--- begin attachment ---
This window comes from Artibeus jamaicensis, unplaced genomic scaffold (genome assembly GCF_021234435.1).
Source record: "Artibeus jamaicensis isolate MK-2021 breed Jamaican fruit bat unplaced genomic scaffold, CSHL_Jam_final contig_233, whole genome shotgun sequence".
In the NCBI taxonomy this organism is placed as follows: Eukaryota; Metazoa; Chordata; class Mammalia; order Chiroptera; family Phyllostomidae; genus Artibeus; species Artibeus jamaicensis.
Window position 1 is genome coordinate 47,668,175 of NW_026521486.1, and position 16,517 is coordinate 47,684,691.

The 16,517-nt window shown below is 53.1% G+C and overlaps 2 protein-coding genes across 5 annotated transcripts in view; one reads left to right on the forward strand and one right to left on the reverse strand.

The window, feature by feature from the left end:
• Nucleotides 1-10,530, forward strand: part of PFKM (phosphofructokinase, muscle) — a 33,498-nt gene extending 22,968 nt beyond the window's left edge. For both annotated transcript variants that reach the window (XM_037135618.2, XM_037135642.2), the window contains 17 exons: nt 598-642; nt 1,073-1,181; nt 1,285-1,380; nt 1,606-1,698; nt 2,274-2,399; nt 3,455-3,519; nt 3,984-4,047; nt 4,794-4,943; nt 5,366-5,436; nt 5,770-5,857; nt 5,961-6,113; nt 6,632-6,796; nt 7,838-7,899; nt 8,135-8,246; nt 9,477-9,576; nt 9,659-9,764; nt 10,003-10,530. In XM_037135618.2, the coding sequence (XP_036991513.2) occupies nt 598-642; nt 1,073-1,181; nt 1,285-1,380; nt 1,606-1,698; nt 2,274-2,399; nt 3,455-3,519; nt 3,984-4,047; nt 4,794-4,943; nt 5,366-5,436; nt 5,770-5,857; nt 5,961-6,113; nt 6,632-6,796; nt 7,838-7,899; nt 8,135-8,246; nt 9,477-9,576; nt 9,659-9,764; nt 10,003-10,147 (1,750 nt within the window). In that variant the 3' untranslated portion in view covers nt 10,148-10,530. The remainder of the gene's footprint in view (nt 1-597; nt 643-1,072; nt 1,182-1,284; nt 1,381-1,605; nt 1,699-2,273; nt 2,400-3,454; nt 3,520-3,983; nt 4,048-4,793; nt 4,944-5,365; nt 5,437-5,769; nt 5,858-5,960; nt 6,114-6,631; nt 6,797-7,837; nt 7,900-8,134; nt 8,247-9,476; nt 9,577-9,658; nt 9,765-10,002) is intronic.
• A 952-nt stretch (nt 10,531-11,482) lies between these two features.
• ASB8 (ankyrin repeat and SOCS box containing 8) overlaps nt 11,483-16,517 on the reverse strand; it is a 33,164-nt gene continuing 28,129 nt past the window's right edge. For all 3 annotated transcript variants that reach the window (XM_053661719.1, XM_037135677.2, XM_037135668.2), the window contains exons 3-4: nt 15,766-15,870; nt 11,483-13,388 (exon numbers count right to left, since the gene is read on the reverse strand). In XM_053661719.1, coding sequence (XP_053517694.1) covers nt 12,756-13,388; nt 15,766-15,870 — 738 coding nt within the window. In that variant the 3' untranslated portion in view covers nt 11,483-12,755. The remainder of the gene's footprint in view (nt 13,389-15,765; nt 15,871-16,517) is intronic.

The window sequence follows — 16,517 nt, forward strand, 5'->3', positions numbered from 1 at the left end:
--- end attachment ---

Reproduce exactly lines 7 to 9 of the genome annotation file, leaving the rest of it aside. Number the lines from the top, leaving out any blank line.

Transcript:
• Nucleotides 1-10,530, forward strand: part of PFKM (phosphofructokinase, muscle) — a 33,498-nt gene extending 22,968 nt beyond the window's left edge. For both annotated transcript variants that reach the window (XM_037135618.2, XM_037135642.2), the window contains 17 exons: nt 598-642; nt 1,073-1,181; nt 1,285-1,380; nt 1,606-1,698; nt 2,274-2,399; nt 3,455-3,519; nt 3,984-4,047; nt 4,794-4,943; nt 5,366-5,436; nt 5,770-5,857; nt 5,961-6,113; nt 6,632-6,796; nt 7,838-7,899; nt 8,135-8,246; nt 9,477-9,576; nt 9,659-9,764; nt 10,003-10,530. In XM_037135618.2, the coding sequence (XP_036991513.2) occupies nt 598-642; nt 1,073-1,181; nt 1,285-1,380; nt 1,606-1,698; nt 2,274-2,399; nt 3,455-3,519; nt 3,984-4,047; nt 4,794-4,943; nt 5,366-5,436; nt 5,770-5,857; nt 5,961-6,113; nt 6,632-6,796; nt 7,838-7,899; nt 8,135-8,246; nt 9,477-9,576; nt 9,659-9,764; nt 10,003-10,147 (1,750 nt within the window). In that variant the 3' untranslated portion in view covers nt 10,148-10,530. The remainder of the gene's footprint in view (nt 1-597; nt 643-1,072; nt 1,182-1,284; nt 1,381-1,605; nt 1,699-2,273; nt 2,400-3,454; nt 3,520-3,983; nt 4,048-4,793; nt 4,944-5,365; nt 5,437-5,769; nt 5,858-5,960; nt 6,114-6,631; nt 6,797-7,837; nt 7,900-8,134; nt 8,247-9,476; nt 9,577-9,658; nt 9,765-10,002) is intronic.
• A 952-nt stretch (nt 10,531-11,482) lies between these two features.
• ASB8 (ankyrin repeat and SOCS box containing 8) overlaps nt 11,483-16,517 on the reverse strand; it is a 33,164-nt gene continuing 28,129 nt past the window's right edge. For all 3 annotated transcript variants that reach the window (XM_053661719.1, XM_037135677.2, XM_037135668.2), the window contains exons 3-4: nt 15,766-15,870; nt 11,483-13,388 (exon numbers count right to left, since the gene is read on the reverse strand). In XM_053661719.1, coding sequence (XP_053517694.1) covers nt 12,756-13,388; nt 15,766-15,870 — 738 coding nt within the window. In that variant the 3' untranslated portion in view covers nt 11,483-12,755. The remainder of the gene's footprint in view (nt 13,389-15,765; nt 15,871-16,517) is intronic.